New antibiotics are necessary to treat microbial pathogens, especially ESKAPE pathogens that are becoming increasingly resistant to available treatment. Despite the medical need, the number of newly approved drugs continues to decline. The majority of antibiotics under clinical development are natural products or derivatives thereof. 43 juglone/naphthazarin derivatives were synthesized using Minisci-type direct C–H alkylation and evaluated for their antibacterial properties against various clinical and reference Gram-positive MSSA, clinical Gram-positive MRSA. Different compounds of the synthesized series showed promising activity against clinical and reference MSSA (MIC: 1–8 μg/ml) and good efficacy against clinical MRSA (MIC: 2–8 μg/ml) strains. The synergistic effects of active compounds were evaluated with reference antibiotics (vancomycin and cloxacillin), and it was found that the antibiotic combination with those active compounds efficiently enhanced the antimicrobial activity and consequently the MIC values of reference antibiotics were lowered up to 1/16th of the original MIC. These synthesized compounds did not present hemolytic activity on sheep red blood cells. In addition to the in silico prediction of ADME profile parameter which is promising and encouraging for further development.

Keywords: juglone, naphthazarin, antibacterial, clinical MRSA, synergistic studies, MIC determination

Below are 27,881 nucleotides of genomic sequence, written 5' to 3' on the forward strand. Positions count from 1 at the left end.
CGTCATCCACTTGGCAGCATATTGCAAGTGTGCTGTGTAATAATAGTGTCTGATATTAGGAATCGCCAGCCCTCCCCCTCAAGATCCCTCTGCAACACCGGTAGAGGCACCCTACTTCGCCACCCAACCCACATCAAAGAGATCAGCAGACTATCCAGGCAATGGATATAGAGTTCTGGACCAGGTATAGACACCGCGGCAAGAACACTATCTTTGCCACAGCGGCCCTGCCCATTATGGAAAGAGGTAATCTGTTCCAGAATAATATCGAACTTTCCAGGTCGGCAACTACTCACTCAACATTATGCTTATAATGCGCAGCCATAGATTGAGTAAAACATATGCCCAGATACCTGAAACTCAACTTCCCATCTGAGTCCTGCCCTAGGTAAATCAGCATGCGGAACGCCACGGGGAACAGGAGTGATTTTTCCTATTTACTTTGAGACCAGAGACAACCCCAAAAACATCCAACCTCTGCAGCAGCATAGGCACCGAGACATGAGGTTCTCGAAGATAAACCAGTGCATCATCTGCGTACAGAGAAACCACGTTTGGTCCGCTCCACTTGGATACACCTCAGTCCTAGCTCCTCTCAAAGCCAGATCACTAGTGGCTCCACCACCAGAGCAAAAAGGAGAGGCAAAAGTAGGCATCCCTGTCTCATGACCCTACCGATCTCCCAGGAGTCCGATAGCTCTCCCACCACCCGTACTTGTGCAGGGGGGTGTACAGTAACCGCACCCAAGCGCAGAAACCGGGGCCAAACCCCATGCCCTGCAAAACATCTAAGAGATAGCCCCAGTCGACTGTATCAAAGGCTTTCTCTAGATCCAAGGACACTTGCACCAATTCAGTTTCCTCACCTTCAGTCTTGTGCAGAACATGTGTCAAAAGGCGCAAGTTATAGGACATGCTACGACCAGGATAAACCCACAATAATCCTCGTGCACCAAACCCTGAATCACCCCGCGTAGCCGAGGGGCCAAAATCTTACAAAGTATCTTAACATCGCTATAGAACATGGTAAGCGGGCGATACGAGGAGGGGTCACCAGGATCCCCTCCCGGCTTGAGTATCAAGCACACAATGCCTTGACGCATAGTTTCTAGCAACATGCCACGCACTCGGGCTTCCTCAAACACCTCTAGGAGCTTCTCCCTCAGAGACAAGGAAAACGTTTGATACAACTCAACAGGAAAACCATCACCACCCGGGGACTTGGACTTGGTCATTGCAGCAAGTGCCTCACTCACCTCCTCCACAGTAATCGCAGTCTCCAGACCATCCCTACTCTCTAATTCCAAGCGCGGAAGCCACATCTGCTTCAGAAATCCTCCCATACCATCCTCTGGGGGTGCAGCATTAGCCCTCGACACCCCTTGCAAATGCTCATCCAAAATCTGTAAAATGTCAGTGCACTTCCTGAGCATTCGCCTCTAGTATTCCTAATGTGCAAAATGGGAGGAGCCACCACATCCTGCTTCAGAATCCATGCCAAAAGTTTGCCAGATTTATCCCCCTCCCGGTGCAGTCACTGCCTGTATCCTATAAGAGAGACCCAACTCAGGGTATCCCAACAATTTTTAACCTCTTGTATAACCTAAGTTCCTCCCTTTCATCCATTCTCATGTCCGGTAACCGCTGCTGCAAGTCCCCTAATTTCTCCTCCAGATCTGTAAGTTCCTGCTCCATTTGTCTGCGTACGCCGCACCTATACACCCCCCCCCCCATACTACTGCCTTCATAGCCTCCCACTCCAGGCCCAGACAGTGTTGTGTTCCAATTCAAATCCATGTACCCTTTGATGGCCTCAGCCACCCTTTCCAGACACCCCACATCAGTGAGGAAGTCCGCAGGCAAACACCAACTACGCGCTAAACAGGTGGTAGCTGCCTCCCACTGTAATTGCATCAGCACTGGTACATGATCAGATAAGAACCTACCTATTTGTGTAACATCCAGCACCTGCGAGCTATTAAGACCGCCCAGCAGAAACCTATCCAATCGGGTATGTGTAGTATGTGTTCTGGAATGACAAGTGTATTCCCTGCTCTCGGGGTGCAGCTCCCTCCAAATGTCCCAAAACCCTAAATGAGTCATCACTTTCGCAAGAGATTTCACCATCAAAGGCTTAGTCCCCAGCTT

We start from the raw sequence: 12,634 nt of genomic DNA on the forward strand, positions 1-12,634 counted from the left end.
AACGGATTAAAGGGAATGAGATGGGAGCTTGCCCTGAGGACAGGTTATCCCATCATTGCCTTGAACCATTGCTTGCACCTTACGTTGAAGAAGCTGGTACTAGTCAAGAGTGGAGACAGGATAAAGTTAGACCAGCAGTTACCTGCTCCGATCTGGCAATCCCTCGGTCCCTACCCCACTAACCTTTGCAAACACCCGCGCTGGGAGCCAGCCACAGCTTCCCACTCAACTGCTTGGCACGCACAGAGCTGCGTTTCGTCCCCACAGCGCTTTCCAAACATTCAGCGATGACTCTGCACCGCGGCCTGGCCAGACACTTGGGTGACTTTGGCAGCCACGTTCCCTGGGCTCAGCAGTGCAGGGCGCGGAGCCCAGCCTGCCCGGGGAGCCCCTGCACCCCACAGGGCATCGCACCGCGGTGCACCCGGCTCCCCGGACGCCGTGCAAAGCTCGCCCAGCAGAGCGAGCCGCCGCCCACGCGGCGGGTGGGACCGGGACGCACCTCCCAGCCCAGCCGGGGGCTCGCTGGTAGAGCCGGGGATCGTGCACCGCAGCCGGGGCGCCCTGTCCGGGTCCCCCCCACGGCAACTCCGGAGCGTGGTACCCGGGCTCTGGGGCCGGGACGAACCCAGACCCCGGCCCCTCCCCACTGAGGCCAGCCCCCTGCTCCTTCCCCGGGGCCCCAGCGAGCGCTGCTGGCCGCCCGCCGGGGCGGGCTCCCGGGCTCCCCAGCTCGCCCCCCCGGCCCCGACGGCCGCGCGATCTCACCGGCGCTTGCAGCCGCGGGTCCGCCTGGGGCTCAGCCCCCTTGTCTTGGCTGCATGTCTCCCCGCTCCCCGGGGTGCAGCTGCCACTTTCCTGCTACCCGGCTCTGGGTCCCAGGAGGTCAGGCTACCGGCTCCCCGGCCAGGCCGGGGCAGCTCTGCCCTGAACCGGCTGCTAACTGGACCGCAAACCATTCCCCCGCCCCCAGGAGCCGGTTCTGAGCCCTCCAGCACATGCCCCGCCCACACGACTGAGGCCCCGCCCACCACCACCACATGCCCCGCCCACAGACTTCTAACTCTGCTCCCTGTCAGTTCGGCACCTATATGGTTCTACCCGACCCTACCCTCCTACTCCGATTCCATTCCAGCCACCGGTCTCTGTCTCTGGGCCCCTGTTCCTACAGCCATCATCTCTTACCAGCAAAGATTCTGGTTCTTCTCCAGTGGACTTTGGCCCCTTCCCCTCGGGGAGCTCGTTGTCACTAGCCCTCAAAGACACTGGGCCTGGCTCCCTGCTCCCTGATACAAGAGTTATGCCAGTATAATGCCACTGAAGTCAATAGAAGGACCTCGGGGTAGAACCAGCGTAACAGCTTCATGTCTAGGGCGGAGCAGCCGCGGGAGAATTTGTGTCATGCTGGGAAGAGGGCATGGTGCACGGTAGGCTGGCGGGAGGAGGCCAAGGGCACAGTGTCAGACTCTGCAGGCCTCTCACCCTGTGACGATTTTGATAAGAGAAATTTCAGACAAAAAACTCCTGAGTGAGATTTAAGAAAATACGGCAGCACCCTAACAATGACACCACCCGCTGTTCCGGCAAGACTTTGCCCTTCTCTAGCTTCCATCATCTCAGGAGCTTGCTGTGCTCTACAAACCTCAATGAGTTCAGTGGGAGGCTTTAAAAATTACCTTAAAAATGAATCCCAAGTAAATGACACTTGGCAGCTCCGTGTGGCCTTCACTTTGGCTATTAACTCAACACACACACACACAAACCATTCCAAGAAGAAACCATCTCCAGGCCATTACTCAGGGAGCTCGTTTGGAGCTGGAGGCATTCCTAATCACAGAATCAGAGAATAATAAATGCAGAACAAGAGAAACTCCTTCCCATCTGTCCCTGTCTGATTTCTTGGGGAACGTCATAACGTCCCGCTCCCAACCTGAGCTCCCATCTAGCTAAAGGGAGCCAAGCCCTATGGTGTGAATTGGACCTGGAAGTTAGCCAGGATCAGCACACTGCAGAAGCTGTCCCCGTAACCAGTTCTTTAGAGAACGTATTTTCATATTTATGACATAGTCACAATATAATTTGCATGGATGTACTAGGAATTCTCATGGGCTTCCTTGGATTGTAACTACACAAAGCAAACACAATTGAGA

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2526 Assessment of Barriers to the Clinical Adoption of Cell-Based Therapeutics

Authors: David Pettitt, Benjamin Davies, Georg Holländer, David Brindley

Abstract:

Cellular based therapies, whose origins can be traced from the intertwined concepts of tissue engineering and regenerative medicine, have the potential to transform the current medical landscape and offer an approach to managing what were once considered untreatable diseases. However, despite a large increase in basic science activity in the cell therapy arena alongside a growing portfolio of cell therapy trials, the number of industry products available for widespread clinical use correlates poorly with such a magnitude of activity, with the number of cell-based therapeutics in mainstream use remaining comparatively low. This research serves to quantitatively assess the barriers to the clinical adoption of cell-based therapeutics through identification of unique barriers, specific challenges and opportunities facing the development and adoption of such therapies.

Keywords: cell therapy, clinical adoption, commercialization, translation